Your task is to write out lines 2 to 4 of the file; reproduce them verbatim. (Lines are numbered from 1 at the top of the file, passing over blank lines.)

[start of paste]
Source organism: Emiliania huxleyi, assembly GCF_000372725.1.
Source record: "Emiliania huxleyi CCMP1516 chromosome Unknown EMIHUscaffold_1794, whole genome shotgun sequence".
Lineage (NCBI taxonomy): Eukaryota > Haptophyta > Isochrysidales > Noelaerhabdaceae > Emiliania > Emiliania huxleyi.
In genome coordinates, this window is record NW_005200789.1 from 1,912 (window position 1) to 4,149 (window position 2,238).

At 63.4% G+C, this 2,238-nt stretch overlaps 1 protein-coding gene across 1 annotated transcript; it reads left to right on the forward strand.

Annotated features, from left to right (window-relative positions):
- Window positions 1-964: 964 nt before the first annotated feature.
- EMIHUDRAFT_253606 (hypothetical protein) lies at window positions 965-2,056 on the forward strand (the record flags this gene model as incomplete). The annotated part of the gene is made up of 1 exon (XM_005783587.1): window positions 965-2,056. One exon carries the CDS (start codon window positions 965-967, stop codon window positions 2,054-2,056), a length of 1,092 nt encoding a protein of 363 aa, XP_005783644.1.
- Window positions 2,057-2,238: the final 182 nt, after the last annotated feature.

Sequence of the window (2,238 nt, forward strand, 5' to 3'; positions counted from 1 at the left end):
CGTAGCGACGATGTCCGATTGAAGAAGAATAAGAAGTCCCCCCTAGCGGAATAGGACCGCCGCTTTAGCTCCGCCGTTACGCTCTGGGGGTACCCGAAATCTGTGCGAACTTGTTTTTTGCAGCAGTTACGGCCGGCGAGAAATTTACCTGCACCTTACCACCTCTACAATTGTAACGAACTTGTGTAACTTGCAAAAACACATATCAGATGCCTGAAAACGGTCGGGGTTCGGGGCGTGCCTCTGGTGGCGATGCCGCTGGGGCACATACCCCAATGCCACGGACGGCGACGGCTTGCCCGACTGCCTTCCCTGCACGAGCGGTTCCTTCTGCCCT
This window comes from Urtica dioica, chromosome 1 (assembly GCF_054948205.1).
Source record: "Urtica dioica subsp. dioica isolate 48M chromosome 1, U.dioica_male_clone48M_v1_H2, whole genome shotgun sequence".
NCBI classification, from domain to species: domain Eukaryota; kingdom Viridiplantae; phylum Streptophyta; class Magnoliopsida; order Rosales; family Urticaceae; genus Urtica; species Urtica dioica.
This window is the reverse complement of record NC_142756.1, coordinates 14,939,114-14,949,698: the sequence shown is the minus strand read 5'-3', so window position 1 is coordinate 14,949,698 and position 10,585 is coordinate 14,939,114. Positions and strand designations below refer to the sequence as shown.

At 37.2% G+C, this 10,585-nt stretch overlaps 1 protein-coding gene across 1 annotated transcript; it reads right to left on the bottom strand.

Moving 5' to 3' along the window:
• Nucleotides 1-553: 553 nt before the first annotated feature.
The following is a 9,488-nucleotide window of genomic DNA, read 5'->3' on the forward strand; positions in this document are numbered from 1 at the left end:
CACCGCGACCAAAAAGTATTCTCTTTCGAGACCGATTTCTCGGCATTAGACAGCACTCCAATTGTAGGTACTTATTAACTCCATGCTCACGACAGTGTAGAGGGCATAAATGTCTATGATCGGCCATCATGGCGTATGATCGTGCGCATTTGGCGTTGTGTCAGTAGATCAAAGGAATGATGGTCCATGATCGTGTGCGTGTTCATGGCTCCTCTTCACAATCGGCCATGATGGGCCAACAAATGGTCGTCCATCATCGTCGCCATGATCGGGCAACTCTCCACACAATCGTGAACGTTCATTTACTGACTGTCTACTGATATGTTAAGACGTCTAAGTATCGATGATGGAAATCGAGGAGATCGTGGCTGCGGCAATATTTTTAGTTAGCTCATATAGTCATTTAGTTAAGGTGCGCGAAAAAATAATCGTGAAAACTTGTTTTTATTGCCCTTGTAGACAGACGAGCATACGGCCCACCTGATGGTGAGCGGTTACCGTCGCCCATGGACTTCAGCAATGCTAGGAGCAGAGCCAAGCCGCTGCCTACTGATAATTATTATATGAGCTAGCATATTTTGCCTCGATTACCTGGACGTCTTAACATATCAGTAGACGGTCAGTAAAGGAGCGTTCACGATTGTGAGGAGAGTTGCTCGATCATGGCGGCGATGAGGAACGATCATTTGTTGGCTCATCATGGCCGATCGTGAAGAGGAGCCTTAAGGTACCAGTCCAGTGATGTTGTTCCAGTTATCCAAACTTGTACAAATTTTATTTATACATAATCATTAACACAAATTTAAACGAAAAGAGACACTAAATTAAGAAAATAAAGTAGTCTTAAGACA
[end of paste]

Source record: "Emiliania huxleyi CCMP1516 chromosome Unknown EMIHUscaffold_1794, whole genome shotgun sequence".
Lineage (NCBI taxonomy): Eukaryota > Haptophyta > Isochrysidales > Noelaerhabdaceae > Emiliania > Emiliania huxleyi.
In genome coordinates, this window is record NW_005200789.1 from 1,912 (window position 1) to 4,149 (window position 2,238).